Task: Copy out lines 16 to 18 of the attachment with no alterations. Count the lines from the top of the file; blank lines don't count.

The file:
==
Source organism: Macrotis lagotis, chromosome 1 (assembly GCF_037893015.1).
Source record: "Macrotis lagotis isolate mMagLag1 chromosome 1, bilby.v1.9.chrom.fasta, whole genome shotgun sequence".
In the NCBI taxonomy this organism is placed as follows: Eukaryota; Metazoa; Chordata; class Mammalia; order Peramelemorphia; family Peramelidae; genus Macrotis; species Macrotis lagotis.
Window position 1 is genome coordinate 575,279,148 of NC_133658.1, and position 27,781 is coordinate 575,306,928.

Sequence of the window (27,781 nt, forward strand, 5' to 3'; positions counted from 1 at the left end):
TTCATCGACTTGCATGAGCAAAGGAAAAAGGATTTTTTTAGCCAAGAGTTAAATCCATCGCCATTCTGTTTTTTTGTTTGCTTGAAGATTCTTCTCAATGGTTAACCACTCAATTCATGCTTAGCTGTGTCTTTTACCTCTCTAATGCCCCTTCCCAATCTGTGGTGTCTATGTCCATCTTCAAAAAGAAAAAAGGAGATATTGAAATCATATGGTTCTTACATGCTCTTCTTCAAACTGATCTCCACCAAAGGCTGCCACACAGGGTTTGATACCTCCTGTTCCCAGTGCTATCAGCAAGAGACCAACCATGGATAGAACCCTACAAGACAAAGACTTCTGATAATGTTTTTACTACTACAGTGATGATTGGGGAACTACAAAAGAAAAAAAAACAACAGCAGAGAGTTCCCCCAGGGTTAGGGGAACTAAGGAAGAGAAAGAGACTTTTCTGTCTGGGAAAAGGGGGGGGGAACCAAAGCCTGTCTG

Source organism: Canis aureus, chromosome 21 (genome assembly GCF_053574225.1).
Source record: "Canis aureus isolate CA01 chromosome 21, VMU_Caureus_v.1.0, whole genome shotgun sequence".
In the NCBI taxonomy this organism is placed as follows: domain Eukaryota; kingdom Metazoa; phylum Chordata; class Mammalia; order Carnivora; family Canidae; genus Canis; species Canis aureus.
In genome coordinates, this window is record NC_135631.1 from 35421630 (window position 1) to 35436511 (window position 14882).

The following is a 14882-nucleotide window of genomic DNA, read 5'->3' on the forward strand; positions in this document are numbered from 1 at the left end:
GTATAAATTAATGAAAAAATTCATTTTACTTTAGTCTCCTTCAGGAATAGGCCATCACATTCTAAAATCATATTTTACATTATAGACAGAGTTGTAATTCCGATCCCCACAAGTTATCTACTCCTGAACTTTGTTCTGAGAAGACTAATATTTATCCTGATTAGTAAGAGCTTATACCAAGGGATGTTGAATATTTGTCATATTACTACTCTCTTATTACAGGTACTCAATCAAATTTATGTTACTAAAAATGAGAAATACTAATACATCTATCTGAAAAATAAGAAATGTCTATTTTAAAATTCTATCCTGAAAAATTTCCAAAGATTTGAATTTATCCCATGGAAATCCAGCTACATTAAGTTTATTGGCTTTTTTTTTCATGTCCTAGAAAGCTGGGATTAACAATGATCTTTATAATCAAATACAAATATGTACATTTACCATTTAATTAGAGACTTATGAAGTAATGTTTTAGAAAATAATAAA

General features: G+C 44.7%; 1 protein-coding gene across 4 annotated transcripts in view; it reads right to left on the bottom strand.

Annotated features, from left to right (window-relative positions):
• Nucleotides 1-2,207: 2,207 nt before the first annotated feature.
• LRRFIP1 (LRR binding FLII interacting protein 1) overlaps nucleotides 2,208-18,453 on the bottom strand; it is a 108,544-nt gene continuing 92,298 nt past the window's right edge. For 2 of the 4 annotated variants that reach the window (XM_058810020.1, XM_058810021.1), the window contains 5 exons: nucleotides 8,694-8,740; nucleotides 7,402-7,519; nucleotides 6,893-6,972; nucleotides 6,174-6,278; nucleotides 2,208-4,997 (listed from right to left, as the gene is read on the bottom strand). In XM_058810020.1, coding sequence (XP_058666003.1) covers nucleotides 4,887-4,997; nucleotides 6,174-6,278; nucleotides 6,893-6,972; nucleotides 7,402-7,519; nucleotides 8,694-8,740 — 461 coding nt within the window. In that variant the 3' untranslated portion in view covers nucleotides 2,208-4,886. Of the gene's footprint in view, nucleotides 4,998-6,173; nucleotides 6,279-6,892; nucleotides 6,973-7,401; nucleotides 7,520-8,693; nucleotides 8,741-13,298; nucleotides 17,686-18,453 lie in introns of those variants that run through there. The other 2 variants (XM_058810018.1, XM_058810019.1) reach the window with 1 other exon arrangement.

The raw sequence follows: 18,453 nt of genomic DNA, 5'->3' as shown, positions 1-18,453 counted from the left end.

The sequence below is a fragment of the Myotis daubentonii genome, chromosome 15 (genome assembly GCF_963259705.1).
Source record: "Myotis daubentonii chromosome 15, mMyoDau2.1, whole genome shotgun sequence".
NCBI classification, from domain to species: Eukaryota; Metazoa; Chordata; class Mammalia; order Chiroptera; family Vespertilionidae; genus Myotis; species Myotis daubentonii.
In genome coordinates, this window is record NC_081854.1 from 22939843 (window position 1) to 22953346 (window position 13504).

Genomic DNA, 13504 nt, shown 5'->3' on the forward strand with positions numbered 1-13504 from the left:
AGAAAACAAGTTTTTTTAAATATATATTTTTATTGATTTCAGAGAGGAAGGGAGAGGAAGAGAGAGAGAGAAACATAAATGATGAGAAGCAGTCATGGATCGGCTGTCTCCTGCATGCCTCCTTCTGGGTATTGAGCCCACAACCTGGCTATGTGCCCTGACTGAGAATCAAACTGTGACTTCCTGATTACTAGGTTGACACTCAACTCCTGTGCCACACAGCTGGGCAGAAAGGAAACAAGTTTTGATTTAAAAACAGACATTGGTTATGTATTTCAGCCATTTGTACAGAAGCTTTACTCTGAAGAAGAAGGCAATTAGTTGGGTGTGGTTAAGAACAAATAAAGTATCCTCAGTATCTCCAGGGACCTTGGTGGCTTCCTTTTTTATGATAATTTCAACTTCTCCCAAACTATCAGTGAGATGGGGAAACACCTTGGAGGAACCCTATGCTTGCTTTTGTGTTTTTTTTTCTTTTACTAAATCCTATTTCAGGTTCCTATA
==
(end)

• LRRFIP1 (LRR binding FLII interacting protein 1) overlaps nucleotides 2,208-18,453 on the bottom strand; it is a 108,544-nt gene continuing 92,298 nt past the window's right edge. For 2 of the 4 annotated variants that reach the window (XM_058810020.1, XM_058810021.1), the window contains 5 exons: nucleotides 8,694-8,740; nucleotides 7,402-7,519; nucleotides 6,893-6,972; nucleotides 6,174-6,278; nucleotides 2,208-4,997 (listed from right to left, as the gene is read on the bottom strand). In XM_058810020.1, coding sequence (XP_058666003.1) covers nucleotides 4,887-4,997; nucleotides 6,174-6,278; nucleotides 6,893-6,972; nucleotides 7,402-7,519; nucleotides 8,694-8,740 — 461 coding nt within the window. In that variant the 3' untranslated portion in view covers nucleotides 2,208-4,886. Of the gene's footprint in view, nucleotides 4,998-6,173; nucleotides 6,279-6,892; nucleotides 6,973-7,401; nucleotides 7,520-8,693; nucleotides 8,741-13,298; nucleotides 17,686-18,453 lie in introns of those variants that run through there. The other 2 variants (XM_058810018.1, XM_058810019.1) reach the window with 1 other exon arrangement.

The raw sequence follows: 18,453 nt of genomic DNA, 5'->3' as shown, positions 1-18,453 counted from the left end.

The sequence below is a fragment of the Myotis daubentonii genome, chromosome 15 (genome assembly GCF_963259705.1).